Aging in Place: One Woman’s Story

Aging in place doesn’t just happen. It is the result of the intentional planning and maintenance of your home, cultivating supporting relationships and having the attitude needed to make it possible.

Last December, I bought my first home, a little white Cape Cod cottage nestled snuggly in a small town at the mouth of the Columbia River Gorge. Nancy*, the widowed second owner of the home, had lived there since 1957. At 97 years old, she decided it was the right time to sell her home and move into an assisted living facility just down the road. The house had become too much for Nancy to handle and she needed help with activities like preparing meals, cleaning, and bathing.

Nancy was known for being active in the neighborhood: talking to neighbors, walking to stores, and staying active in her community. She attended a local church and had many friends. Her yard was always well kept and she navigated the cement stairs into the home’s front and back entrances using handrails attached to the old tongue and groove walls. She had a walk-in shower installed, reducing her risk of falling by removing the threshold. Her little southern-facing home was always clean, bright, and uncluttered. Nancy was known for being independent, self-sufficient, and a bit of a firecracker.

As I soon discovered, she was loved by her neighbors and when she left the little white house on the corner, the community felt a deep loss.

No one ever says “I want to live in a nursing home or assisted living.” The reality is, we all want to live independently for as long as possible. For some, this might be in a continuous care retirement community, for others, a mother-in-law apartment with their kids. Still for others, it might be staying in the first house they bought with their husband more than 60 years ago. Regardless of where we decide to grow old, aging in place requires effort, planning, and communication.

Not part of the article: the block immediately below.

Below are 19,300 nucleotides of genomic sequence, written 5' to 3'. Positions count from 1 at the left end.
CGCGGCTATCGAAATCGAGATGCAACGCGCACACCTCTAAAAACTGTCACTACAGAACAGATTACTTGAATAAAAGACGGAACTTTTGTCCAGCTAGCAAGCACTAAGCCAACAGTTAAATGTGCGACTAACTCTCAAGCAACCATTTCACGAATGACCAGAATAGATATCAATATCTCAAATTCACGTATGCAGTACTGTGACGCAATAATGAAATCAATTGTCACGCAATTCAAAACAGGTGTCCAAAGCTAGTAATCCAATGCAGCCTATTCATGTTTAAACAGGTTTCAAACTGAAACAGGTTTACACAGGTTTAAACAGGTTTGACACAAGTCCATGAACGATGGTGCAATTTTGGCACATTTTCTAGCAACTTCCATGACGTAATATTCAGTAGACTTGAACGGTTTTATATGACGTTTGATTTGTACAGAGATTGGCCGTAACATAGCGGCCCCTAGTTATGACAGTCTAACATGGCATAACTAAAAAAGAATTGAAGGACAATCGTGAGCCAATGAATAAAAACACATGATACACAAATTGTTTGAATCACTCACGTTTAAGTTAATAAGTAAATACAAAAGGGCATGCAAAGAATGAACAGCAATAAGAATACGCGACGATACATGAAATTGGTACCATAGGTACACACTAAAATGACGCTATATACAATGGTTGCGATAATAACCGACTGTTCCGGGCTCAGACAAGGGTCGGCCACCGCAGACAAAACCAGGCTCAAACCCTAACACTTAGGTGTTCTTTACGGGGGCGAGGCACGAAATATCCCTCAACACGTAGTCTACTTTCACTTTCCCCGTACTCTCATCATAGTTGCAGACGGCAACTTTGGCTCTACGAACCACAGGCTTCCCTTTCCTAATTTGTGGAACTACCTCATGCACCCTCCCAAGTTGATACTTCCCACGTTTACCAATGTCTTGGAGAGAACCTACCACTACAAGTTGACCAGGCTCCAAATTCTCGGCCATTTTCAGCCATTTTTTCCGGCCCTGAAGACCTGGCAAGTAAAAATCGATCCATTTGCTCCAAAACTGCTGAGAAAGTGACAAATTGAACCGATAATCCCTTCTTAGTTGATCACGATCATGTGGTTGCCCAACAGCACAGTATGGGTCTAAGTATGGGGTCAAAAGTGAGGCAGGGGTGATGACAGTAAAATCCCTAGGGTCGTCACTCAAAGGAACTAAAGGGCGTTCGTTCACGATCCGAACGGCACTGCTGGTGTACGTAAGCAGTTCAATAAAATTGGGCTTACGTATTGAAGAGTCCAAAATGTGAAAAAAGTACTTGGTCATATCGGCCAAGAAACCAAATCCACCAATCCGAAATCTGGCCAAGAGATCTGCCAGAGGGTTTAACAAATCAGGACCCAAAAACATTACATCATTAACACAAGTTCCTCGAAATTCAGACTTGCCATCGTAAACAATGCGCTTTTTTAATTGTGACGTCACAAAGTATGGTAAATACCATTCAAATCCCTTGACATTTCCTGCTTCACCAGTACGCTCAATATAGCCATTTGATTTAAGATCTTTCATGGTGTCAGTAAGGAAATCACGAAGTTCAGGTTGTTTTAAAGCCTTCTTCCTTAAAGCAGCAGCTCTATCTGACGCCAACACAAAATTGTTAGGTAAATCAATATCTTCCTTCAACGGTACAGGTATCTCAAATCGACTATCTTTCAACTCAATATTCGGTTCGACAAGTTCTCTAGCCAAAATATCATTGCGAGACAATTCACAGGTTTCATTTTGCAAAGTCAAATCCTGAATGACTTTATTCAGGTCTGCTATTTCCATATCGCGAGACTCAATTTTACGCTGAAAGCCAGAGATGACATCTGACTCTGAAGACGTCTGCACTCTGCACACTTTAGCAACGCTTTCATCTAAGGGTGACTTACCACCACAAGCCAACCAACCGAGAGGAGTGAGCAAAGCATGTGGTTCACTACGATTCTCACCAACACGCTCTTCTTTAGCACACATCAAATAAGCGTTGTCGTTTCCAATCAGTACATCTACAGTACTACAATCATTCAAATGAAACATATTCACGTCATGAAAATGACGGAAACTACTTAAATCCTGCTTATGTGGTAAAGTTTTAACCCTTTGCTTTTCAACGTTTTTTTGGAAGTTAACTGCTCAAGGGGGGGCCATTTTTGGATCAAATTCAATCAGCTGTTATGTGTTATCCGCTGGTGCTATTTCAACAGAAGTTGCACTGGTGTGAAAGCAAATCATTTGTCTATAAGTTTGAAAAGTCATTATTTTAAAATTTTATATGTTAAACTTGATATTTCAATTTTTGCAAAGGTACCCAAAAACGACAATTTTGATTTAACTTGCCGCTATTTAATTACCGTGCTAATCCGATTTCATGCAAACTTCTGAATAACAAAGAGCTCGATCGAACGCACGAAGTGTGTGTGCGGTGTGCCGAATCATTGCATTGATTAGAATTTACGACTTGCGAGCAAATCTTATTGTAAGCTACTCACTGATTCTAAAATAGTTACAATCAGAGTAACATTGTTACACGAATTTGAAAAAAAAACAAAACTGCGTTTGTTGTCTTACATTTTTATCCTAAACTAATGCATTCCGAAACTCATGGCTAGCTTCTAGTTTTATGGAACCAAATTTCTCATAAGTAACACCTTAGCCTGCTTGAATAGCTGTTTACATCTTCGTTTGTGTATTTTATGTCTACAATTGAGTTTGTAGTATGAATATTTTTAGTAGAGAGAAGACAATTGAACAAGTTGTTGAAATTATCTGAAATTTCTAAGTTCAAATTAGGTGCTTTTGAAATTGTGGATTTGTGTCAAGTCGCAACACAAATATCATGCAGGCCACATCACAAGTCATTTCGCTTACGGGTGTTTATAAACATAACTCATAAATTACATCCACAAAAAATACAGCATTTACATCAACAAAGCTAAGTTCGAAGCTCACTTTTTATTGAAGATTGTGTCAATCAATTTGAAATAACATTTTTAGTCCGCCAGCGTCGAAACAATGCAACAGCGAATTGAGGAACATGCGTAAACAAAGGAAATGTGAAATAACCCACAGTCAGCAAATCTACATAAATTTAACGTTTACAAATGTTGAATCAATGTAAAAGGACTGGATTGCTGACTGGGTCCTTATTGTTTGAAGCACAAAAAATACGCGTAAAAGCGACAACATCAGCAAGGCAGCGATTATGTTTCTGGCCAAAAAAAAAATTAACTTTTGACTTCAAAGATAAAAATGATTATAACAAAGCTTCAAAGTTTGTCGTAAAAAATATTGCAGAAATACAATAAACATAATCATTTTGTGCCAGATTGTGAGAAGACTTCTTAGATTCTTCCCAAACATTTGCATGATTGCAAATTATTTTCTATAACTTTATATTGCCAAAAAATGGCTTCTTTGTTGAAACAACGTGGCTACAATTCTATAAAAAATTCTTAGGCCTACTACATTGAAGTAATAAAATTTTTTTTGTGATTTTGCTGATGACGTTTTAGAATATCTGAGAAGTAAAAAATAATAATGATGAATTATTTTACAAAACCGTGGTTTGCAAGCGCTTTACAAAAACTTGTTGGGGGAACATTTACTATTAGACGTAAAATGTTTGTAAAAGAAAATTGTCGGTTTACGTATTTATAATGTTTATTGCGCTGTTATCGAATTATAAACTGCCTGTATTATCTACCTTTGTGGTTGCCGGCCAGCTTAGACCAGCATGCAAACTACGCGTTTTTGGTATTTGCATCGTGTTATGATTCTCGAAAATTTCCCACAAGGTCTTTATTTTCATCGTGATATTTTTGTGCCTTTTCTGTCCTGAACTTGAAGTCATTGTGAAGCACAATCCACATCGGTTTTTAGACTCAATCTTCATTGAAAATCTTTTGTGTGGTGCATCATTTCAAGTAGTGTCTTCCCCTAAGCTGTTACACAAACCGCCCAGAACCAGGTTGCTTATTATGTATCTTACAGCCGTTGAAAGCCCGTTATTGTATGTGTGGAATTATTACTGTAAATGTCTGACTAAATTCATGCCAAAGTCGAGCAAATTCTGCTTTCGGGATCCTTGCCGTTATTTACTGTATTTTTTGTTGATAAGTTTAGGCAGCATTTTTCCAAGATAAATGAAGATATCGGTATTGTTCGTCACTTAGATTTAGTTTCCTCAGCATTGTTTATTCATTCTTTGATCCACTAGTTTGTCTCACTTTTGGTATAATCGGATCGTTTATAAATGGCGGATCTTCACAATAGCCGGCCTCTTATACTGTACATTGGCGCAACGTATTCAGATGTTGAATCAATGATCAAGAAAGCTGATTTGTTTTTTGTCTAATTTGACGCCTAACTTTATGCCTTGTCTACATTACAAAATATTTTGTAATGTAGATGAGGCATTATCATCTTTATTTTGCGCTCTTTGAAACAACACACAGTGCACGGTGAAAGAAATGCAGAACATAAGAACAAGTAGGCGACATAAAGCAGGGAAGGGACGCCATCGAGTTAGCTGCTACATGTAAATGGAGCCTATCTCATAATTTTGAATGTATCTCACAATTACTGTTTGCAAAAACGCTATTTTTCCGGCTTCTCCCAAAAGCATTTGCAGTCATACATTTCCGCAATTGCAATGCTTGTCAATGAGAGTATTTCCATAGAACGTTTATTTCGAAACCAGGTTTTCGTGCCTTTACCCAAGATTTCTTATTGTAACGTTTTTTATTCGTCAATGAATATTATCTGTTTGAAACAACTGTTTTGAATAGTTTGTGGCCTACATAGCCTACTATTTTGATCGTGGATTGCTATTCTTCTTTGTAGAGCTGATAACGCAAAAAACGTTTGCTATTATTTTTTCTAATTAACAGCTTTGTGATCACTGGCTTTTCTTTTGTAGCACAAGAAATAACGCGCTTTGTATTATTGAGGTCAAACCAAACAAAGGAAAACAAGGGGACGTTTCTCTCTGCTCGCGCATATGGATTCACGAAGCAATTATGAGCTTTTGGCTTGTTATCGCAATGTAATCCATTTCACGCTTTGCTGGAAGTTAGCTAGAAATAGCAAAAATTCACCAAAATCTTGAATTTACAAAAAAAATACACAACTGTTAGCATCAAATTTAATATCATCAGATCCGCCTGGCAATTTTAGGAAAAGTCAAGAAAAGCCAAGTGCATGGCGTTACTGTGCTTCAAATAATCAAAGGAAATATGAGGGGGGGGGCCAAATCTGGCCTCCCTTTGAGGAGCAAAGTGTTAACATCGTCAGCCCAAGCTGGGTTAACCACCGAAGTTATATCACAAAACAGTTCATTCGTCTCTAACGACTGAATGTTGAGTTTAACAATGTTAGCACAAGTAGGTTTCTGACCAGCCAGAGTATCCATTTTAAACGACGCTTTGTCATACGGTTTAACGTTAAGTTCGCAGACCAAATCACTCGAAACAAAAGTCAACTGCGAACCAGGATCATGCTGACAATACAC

What is Aging in Place?

Aging in place is the choice and ability to live and age independently in the home of your choice. At age 65, this doesn’t seem like much of a concern—you’re energetic, vital, and likely have strong ankles. A fall will bruise, but won’t feel life-threatening. The reality is that at any age, we can begin to experience accidents, injuries, decreased mobility, or physical decline. Staying safe in our own homes in spite of this means figuring out how to maneuver safely, mitigating unnecessary risk, and accepting our reality.

Aging in place doesn’t just happen. It is the result of the intentional planning and maintenance of your living environment in coordination with cultivating the supporting relationships and attitudes needed to make it possible.